The crisis in Syria is at a crossroads.

This is not because the underlying dynamics of the conflict have changed in any big way. As it has been for the last couple years, the Syrian government has regained control over most of the country — with the exception of parts of northern Syria near the border with Turkey. This includes much of the Idlib province, where a stalemate in the fighting endures.

Rather, what makes this such a perilous moment in the 10 year history of the Syria conflict is that the millions of people trapped in Idlib may soon face a near complete cutoff of the humanitarian aid upon which they rely.

Since 2014, the United Nations has mounted a massive humanitarian relief operation to serve people trapped in rebel held areas. The United Nations and international aid agencies have so far been able to deliver aid directly to besieged populations in Northern Syria via Turkey because of a Security Council resolution authorizing the cross border delivery of aid, even if the government of Syria objects. (Normally humanitarian relief operations require — for both practical and legal reasons — the consent of the government on whose territory aid is being delivered. But back in 2014, with millions of people displaced in areas outside of government control, and with the government refusing to let aid agencies operate in those areas, the Security Council made legal the ostensible violation of Syrian territorial sovereignty in order to enable the cross border delivery of aid.)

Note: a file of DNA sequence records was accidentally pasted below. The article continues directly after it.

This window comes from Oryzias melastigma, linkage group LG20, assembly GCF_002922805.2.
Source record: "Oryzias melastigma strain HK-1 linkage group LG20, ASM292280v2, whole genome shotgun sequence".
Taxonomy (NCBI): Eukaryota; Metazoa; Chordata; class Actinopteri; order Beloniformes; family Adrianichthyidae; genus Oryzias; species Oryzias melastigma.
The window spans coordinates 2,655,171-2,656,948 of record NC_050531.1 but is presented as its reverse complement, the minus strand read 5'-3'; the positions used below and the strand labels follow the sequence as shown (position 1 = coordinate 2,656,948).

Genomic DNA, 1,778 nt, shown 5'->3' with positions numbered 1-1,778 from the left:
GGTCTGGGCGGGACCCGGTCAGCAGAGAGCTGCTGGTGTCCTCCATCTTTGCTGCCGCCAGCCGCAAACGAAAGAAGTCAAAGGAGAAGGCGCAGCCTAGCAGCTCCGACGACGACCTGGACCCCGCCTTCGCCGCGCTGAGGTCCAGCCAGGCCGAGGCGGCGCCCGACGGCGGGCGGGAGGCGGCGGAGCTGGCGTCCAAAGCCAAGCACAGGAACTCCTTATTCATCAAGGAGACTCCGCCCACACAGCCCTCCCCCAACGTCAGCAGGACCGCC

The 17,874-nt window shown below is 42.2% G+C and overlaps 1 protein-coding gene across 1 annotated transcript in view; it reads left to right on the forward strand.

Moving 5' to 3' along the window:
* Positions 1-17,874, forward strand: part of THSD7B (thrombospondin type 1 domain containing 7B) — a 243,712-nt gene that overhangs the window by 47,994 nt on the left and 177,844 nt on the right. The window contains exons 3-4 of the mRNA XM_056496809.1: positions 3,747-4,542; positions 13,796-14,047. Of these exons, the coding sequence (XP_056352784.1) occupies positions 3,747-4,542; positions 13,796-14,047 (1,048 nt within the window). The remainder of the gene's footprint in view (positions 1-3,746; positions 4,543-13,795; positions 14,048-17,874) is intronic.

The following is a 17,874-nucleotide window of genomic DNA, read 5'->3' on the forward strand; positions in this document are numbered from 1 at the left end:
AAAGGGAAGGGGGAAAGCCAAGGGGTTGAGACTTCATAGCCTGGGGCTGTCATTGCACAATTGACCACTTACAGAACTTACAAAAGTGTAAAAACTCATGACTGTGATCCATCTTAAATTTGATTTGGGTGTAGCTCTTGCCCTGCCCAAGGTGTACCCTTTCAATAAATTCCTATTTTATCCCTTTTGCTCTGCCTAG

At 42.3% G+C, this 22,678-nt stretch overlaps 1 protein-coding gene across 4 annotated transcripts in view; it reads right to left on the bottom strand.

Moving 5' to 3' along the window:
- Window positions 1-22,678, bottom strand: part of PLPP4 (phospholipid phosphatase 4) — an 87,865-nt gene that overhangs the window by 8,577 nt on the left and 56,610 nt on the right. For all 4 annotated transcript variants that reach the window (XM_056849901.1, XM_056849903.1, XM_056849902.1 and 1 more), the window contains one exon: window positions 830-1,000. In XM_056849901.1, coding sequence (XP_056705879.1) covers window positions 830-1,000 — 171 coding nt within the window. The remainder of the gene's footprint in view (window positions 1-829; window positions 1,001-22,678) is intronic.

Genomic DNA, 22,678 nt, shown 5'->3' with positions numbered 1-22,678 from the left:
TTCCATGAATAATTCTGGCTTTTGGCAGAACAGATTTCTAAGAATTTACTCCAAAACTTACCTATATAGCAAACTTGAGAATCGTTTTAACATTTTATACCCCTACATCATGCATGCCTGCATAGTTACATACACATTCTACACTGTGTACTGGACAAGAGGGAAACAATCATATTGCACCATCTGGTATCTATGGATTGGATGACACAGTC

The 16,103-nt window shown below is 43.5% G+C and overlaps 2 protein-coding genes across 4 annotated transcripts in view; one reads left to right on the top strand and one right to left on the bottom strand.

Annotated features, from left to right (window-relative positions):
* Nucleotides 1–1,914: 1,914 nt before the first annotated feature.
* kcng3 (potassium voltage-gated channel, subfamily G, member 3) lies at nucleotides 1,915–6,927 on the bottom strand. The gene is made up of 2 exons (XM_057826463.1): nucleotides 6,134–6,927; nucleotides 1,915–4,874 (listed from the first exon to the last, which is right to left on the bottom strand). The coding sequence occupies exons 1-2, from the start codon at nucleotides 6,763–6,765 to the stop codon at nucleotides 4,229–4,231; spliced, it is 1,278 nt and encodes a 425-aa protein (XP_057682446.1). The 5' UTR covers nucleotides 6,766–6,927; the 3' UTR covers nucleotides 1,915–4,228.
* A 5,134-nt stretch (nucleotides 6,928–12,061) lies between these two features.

That was 2014. And that system worked for a while. But over the past 18 months the government of Russia has begun to object to this cross border aid delivery to the point where Moscow has used its veto power at the Security Council to force all but one remaining border crossing to close to international aid.

Today, we are facing a potential turning point in the crisis in Syria because Russia has signaled that it intends to veto a Security Council resolution allowing that last remaining border crossing to stay open. Unless an agreement is reached that border crossing will close on July 10, cutting off the last lifeline for millions of people in Idlib. A humanitarian calamity will follow.

On the line with me to discuss this situation is Vanessa Jackson, UN Representative and Head of Office for CARE International at the United Nations.  CARE is a large international humanitarian organization that currently serves populations in Idlib through this last remaining border crossing. In our conversation we discuss the current humanitarian situation in Syria, and the dynamics around the ongoing debate on the delivery of humanitarian aid to Syria.

 

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